In the documentation for enable_if, I have this paragraph:
An enable_if expression will be evaluated by substituting the values of the parameters from the call site into the arguments in the expression and determining whether the result is true. If the result is false or could not be determined through constant expression evaluation, then this overload will not be chosen and the reason supplied in the string will be given to the user if their code does not compile as a result.
The problem I have with this is that “evaluated by substituting” is ambiguous. You could observe a different result if the implementation performed template-instantiation style substitution, as opposed what we actually do which is pretending that the expression was inside a constexpr function being called with the parameters from the call-site.
I do mention that we perform constant expression evaluation, but it sounds like that happens after the substitution. Is there some more precise language I could use to clarify exactly how the extension behaves?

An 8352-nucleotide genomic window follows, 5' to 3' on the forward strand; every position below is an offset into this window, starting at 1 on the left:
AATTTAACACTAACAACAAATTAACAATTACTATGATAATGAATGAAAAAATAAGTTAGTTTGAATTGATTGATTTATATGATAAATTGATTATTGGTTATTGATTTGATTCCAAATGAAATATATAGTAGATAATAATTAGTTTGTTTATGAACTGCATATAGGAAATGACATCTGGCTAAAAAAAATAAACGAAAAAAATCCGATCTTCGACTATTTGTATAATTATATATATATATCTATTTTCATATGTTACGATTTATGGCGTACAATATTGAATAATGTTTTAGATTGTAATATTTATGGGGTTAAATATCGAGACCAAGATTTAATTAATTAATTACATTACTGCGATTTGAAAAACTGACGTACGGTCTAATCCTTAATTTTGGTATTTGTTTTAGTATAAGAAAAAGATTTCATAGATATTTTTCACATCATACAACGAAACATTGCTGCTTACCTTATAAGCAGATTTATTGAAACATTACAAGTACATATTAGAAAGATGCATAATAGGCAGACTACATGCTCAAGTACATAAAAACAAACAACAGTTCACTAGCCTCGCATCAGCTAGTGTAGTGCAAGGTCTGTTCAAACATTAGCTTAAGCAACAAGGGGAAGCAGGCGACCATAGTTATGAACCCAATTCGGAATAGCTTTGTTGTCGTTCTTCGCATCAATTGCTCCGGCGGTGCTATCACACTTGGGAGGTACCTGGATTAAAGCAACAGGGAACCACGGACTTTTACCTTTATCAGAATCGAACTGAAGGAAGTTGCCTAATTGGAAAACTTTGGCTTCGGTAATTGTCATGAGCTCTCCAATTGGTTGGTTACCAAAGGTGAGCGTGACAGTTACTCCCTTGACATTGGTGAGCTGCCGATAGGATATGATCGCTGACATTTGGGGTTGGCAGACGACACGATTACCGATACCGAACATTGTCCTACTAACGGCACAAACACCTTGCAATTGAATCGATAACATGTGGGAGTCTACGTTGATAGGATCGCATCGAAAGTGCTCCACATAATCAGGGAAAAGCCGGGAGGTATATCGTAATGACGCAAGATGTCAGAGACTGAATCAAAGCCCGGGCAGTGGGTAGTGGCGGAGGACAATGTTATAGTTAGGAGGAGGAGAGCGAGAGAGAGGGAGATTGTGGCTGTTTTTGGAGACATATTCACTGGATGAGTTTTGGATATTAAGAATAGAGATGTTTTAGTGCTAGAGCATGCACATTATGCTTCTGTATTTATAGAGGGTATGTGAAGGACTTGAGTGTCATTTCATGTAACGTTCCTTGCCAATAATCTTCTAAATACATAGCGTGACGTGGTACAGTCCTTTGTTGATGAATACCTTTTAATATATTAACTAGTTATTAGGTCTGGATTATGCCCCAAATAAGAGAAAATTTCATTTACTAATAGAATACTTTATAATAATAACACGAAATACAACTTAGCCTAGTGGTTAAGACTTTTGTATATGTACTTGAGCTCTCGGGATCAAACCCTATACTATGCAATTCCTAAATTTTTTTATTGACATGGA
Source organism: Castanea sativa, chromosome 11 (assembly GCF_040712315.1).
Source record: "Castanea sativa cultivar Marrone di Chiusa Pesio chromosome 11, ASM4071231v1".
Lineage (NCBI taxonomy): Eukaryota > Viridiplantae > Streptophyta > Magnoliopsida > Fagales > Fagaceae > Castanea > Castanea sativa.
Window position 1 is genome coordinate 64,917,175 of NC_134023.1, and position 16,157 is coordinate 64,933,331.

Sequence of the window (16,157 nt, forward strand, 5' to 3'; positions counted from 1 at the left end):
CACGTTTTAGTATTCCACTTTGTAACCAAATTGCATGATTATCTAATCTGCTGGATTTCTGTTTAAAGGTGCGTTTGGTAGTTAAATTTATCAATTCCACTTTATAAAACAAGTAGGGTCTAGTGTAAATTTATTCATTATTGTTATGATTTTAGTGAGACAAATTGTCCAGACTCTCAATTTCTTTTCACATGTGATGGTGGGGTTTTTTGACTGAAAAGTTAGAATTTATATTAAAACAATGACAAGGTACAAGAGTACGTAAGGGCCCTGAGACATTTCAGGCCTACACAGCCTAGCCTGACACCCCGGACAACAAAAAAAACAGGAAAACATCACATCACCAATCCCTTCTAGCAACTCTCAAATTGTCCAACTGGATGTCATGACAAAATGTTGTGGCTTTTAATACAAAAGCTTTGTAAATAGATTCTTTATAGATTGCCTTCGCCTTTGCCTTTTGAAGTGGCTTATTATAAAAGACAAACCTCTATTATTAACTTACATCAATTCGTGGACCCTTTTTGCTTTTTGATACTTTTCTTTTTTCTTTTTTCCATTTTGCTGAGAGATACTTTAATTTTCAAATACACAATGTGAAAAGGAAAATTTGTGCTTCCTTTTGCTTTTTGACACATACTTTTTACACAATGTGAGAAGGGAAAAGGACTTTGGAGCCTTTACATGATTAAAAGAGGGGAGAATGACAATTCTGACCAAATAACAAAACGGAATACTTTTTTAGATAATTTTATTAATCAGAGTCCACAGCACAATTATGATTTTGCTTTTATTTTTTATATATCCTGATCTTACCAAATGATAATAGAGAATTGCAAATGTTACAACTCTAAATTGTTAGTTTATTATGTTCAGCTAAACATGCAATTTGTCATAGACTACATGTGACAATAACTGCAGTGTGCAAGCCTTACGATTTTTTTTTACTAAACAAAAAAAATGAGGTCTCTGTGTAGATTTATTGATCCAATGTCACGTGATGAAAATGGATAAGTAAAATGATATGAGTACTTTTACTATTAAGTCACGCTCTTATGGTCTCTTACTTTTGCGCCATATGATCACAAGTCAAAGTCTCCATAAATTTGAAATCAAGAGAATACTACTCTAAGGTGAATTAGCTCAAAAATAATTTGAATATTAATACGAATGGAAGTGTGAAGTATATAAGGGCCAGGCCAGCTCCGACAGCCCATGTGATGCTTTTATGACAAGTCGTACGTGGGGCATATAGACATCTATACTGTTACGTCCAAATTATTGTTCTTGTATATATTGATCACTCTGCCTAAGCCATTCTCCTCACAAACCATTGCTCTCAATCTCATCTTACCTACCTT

Why not just say that we treat the expression as the body of a constexpr function? That nails down the semantics quite nicely.
– Sean Silva
Why not just say that we treat the expression as the body of a constexpr
function? That nails down the semantics quite nicely.
The problem I had with that is that it's very closely tied to C++. What
about the interpretation of this same thing in C mode? I was hoping for a
name for this kind of constant expression that gets evaluated with constant
arguments slotted in, but if there isn't one then I guess I'll go with
constexpr and let people implement more C++ rules in C mode. This whole
thing already relies on overload resolution.
I don't know how to address your ambiguity in "evaluated by substituting"
but I had a hard time reading "and the reason supplied in the string will
be given to the user if their code does not compile as a result". I would
probably simply delete "the reason supplied in" or replace the phrase with
"and the user provided string will be given if the code does not compile as
Good catch, that can be tightened without loss of meaning.